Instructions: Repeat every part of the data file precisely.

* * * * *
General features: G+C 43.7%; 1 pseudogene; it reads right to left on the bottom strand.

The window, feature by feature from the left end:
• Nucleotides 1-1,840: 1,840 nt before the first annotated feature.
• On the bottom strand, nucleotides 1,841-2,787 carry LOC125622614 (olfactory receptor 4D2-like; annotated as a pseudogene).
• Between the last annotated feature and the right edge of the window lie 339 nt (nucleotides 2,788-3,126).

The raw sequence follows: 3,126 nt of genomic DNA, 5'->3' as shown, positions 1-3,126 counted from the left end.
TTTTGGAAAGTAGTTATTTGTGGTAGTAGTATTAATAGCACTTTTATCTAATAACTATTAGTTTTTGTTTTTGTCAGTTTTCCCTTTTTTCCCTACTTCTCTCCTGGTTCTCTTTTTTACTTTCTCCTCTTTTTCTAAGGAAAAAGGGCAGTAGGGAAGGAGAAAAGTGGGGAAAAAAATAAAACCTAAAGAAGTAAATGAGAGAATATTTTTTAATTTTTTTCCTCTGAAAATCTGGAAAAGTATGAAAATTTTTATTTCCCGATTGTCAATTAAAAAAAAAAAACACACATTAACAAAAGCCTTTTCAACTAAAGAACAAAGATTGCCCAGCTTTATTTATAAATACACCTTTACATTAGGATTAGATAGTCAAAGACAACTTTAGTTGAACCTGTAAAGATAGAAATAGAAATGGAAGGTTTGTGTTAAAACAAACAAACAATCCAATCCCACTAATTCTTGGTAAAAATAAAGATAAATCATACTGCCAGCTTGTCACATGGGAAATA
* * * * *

General features: G+C 43.7%; 1 pseudogene; it reads right to left on the bottom strand.

The window, feature by feature from the left end:
• Nucleotides 1-1,840: 1,840 nt before the first annotated feature.
• On the bottom strand, nucleotides 1,841-2,787 carry LOC125622614 (olfactory receptor 4D2-like; annotated as a pseudogene).
• Between the last annotated feature and the right edge of the window lie 339 nt (nucleotides 2,788-3,126).

The raw sequence follows: 3,126 nt of genomic DNA, 5'->3' as shown, positions 1-3,126 counted from the left end.
TTTTGGAAAGTAGTTATTTGTGGTAGTAGTATTAATAGCACTTTTATCTAATAACTATTAGTTTTTGTTTTTGTCAGTTTTCCCTTTTTTCCCTACTTCTCTCCTGGTTCTCTTTTTTACTTTCTCCTCTTTTTCTAAGGAAAAAGGGCAGTAGGGAAGGAGAAAAGTGGGGAAAAAAATAAAACCTAAAGAAGTAAATGAGAGAATATTTTTTAATTTTTTTCCTCTGAAAATCTGGAAAAGTATGAAAATTTTTATTTCCCGATTGTCAATTAAAAAAAAAAAACACACATTAACAAAAGCCTTTTCAACTAAAGAACAAAGATTGCCCAGCTTTATTTATAAATACACCTTTACATTAGGATTAGATAGTCAAAGACAACTTTAGTTGAACCTGTAAAGATAGAAATAGAAATGGAAGGTTTGTGTTAAAACAAACAAACAATCCAATCCCACTAATTCTTGGTAAAAATAAAGATAAATCATACTGCCAGCTTGTCACATGGGAAATA